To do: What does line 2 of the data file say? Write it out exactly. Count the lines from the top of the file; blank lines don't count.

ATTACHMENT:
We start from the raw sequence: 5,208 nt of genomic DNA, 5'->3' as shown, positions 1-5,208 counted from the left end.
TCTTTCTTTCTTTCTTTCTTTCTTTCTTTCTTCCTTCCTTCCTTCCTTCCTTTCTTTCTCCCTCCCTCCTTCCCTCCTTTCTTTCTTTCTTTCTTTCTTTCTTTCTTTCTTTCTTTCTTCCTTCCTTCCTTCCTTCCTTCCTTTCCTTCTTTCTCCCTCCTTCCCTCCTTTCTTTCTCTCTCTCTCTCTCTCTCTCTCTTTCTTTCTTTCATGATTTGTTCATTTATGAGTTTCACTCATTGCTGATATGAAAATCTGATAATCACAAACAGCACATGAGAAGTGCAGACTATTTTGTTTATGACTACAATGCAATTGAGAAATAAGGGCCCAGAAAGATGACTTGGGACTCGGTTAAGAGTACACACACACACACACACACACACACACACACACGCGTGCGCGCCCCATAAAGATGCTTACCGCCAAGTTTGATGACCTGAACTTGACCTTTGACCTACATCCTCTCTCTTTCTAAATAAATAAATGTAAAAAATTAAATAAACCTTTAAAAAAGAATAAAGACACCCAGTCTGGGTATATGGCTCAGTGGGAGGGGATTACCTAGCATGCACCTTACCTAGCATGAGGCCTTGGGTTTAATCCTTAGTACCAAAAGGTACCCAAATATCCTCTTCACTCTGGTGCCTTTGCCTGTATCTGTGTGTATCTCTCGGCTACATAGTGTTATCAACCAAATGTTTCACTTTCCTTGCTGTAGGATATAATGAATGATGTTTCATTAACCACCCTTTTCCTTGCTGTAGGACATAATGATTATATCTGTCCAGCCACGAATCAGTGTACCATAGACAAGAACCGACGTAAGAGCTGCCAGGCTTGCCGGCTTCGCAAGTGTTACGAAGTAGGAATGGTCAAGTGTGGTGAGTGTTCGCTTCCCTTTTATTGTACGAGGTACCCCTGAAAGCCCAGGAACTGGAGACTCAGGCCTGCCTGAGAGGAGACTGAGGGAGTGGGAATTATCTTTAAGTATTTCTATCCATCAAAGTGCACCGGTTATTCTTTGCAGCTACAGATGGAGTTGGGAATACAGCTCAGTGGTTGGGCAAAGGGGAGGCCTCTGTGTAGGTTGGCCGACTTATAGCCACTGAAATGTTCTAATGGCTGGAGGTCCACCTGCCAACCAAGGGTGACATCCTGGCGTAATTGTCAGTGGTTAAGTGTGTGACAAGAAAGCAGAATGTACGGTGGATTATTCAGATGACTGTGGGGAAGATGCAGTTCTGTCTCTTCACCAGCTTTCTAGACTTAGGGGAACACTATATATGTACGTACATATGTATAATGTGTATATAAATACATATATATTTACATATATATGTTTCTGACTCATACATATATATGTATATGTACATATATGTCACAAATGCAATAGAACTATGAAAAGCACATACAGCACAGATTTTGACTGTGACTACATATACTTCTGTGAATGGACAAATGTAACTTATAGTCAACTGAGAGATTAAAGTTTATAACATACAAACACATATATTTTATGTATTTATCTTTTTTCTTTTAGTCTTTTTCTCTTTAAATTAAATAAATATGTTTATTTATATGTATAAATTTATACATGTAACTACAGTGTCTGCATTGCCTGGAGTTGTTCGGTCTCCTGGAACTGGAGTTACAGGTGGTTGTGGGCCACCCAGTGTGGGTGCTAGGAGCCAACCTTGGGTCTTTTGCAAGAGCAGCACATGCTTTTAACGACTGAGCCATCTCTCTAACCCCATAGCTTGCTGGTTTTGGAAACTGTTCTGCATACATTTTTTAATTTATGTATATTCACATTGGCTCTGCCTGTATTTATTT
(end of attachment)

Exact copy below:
TCTTTCTTTCTTTCTTTCTTTCTTTCTTTCTTCCTTCCTTCCTTCCTTCCTTTCTTTCTCCCTCCCTCCTTCCCTCCTTTCTTTCTTTCTTTCTTTCTTTCTTTCTTTCTTTCTTTCTTCCTTCCTTCCTTCCTTCCTTCCTTTCCTTCTTTCTCCCTCCTTCCCTCCTTTCTTTCTCTCTCTCTCTCTCTCTCTCTCTTTCTTTCTTTCATGATTTGTTCATTTATGAGTTTCACTCATTGCTGATATGAAAATCTGATAATCACAAACAGCACATGAGAAGTGCAGACTATTTTGTTTATGACTACAATGCAATTGAGAAATAAGGGCCCAGAAAGATGACTTGGGACTCGGTTAAGAGTACACACACACACACACACACACACACACACACACGCGTGCGCGCCCCATAAAGATGCTTACCGCCAAGTTTGATGACCTGAACTTGACCTTTGACCTACATCCTCTCTCTTTCTAAATAAATAAATGTAAAAAATTAAATAAACCTTTAAAAAAGAATAAAGACACCCAGTCTGGGTATATGGCTCAGTGGGAGGGGATTACCTAGCATGCACCTTACCTAGCATGAGGCCTTGGGTTTAATCCTTAGTACCAAAAGGTACCCAAATATCCTCTTCACTCTGGTGCCTTTGCCTGTATCTGTGTGTATCTCTCGGCTACATAGTGTTATCAACCAAATGTTTCACTTTCCTTGCTGTAGGATATAATGAATGATGTTTCATTAACCACCCTTTTCCTTGCTGTAGGACATAATGATTATATCTGTCCAGCCACGAATCAGTGTACCATAGACAAGAACCGACGTAAGAGCTGCCAGGCTTGCCGGCTTCGCAAGTGTTACGAAGTAGGAATGGTCAAGTGTGGTGAGTGTTCGCTTCCCTTTTATTGTACGAGGTACCCCTGAAAGCCCAGGAACTGGAGACTCAGGCCTGCCTGAGAGGAGACTGAGGGAGTGGGAATTATCTTTAAGTATTTCTATCCATCAAAGTGCACCGGTTATTCTTTGCAGCTACAGATGGAGTTGGGAATACAGCTCAGTGGTTGGGCAAAGGGGAGGCCTCTGTGTAGGTTGGCCGACTTATAGCCACTGAAATGTTCTAATGGCTGGAGGTCCACCTGCCAACCAAGGGTGACATCCTGGCGTAATTGTCAGTGGTTAAGTGTGTGACAAGAAAGCAGAATGTACGGTGGATTATTCAGATGACTGTGGGGAAGATGCAGTTCTGTCTCTTCACCAGCTTTCTAGACTTAGGGGAACACTATATATGTACGTACATATGTATAATGTGTATATAAATACATATATATTTACATATATATGTTTCTGACTCATACATATATATGTATATGTACATATATGTCACAAATGCAATAGAACTATGAAAAGCACATACAGCACAGATTTTGACTGTGACTACATATACTTCTGTGAATGGACAAATGTAACTTATAGTCAACTGAGAGATTAAAGTTTATAACATACAAACACATATATTTTATGTATTTATCTTTTTTCTTTTAGTCTTTTTCTCTTTAAATTAAATAAATATGTTTATTTATATGTATAAATTTATACATGTAACTACAGTGTCTGCATTGCCTGGAGTTGTTCGGTCTCCTGGAACTGGAGTTACAGGTGGTTGTGGGCCACCCAGTGTGGGTGCTAGGAGCCAACCTTGGGTCTTTTGCAAGAGCAGCACATGCTTTTAACGACTGAGCCATCTCTCTAACCCCATAGCTTGCTGGTTTTGGAAACTGTTCTGCATACATTTTTTAATTTATGTATATTCACATTGGCTCTGCCTGTATTTATTT